Proof. Since , by , we can choose so that . This implies that , by definition of , there is so that . Continuing this procedure, we can find an increasing sequence such that . The rest of the proof is similar as in Theorem 6.
The following supports Theorem 8.
Example 9. Let and , for . The metric space is complete. Consider the multivalued mapping given as where is the set of rational numbers. Let and . Note that is bounded from below. Take the order induced by , that is, given as follows: Mention that verifies the following assertions: (a)for each with , we have (b)(c) is order-closed on .Hence, has a fixed point on , which is .
Theorem 10. Let be a complete ordered metric space and be a bounded below function. Suppose is order-closed with respect to “.” If the following conditions hold:
(i)for each with (ii)there exists such that, then has a fixed point . Also, there is a sequence with for any such that . Moreover, if is order upper semicontinuous, then for all .
The following example illustrates Theorem 10.
Example 11. Let , , for and for each . Here, is a complete metric space, and is a bounded below function. Consider the order induced by : Clearly, this partial order is the usual order on . Define by . It is obvious that satisfies the following: (a)for each with (b)(c) is order-closed on .Hence, has a fixed point on , which is .
Now, a multivalued version of Theorem 2 of  may be obtained. Here, the considered multivalued mapping is not necessarily continuous.
Theorem 12. Let be a complete ordered metric space and be a continuous function bounded below. Let be a multivalued mapping. Suppose that Then, has a fixed point.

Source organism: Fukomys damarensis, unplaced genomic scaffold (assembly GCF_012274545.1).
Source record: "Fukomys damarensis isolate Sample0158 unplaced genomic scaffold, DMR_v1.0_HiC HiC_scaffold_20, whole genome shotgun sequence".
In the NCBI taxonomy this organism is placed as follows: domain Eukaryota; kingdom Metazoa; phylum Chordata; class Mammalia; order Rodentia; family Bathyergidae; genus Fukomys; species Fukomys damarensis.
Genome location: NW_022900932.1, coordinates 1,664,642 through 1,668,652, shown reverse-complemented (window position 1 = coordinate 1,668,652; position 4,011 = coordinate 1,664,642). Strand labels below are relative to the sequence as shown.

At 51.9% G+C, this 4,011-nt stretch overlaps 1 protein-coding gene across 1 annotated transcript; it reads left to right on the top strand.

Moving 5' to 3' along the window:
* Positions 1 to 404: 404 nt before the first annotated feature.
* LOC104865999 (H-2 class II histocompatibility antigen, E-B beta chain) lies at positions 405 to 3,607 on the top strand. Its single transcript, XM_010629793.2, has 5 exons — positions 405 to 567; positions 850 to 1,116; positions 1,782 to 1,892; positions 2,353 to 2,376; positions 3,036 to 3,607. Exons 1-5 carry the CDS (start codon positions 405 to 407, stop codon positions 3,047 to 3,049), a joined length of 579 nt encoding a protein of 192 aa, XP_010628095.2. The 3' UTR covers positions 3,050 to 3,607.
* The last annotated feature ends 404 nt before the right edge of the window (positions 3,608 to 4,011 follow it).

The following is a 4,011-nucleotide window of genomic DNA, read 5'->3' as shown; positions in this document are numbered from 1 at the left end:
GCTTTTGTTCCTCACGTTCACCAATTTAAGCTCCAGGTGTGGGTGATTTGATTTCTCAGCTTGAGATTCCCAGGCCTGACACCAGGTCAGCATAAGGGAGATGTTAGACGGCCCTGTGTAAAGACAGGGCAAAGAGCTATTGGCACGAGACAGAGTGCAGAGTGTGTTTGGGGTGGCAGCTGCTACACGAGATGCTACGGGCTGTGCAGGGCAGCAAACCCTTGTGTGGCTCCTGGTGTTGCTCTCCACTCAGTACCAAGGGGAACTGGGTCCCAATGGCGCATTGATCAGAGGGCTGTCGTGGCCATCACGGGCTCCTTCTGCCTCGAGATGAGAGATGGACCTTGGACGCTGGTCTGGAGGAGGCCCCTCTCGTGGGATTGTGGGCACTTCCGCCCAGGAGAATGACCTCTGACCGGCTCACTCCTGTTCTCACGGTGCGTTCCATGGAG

We claim that has a maximum element. For a directed set , let be a totally ordered subset in . For with , the fact that yields . Due to the fact that is bounded below, is a convergent set in . Consider
As in proof of Theorem 6, is Cauchy in , which is complete, so converges to in . For ,
Hence, for each . By , for each , there is so that . By the compactness of , there is a convergence subset of . Assume that converges to . Take such that implies . One writes
So for all . Also,
So and . Thus, has an upper bound in .
By Zorn’s Lemma, there is a maximum element . also, there is so that . Using , there is so that . Hence, . The element is maximum in , so and . That is, is a fixed point of .
Theorem 13. Let be a complete ordered metric space and be a continuous function bounded below. Let be a multivalued mapping. Assume that Then, has a fixed point.
Remark 15. If in Theorem 8 (resp., Theorem 10), is assumed to be a continuous single-valued mapping, then we get the same result when replacing the conditions and by (i) is monotone increasing (resp., decreasing), that is, for , we have (ii)there exists with (resp., ).If in addition is order upper (resp., lower) semicontinuous on , then is the smallest (resp., largest) fixed point of in (resp., ).
Proof. Let be a fixed point of in , i.e., . Since , we get . Hence, , i.e., . Suppose , then , i.e., . By a mathematical induction, we have for all , then
That is, .
Note that if we omit the continuity of and add above condition on , the results remain true.
The data used to support the findings of this study are available from the corresponding author upon request.
Conflicts of Interest
The authors declare that they have no competing interests regarding the publication of this paper.
All authors contributed equally and significantly in writing this article. All authors read and approved the final manuscript.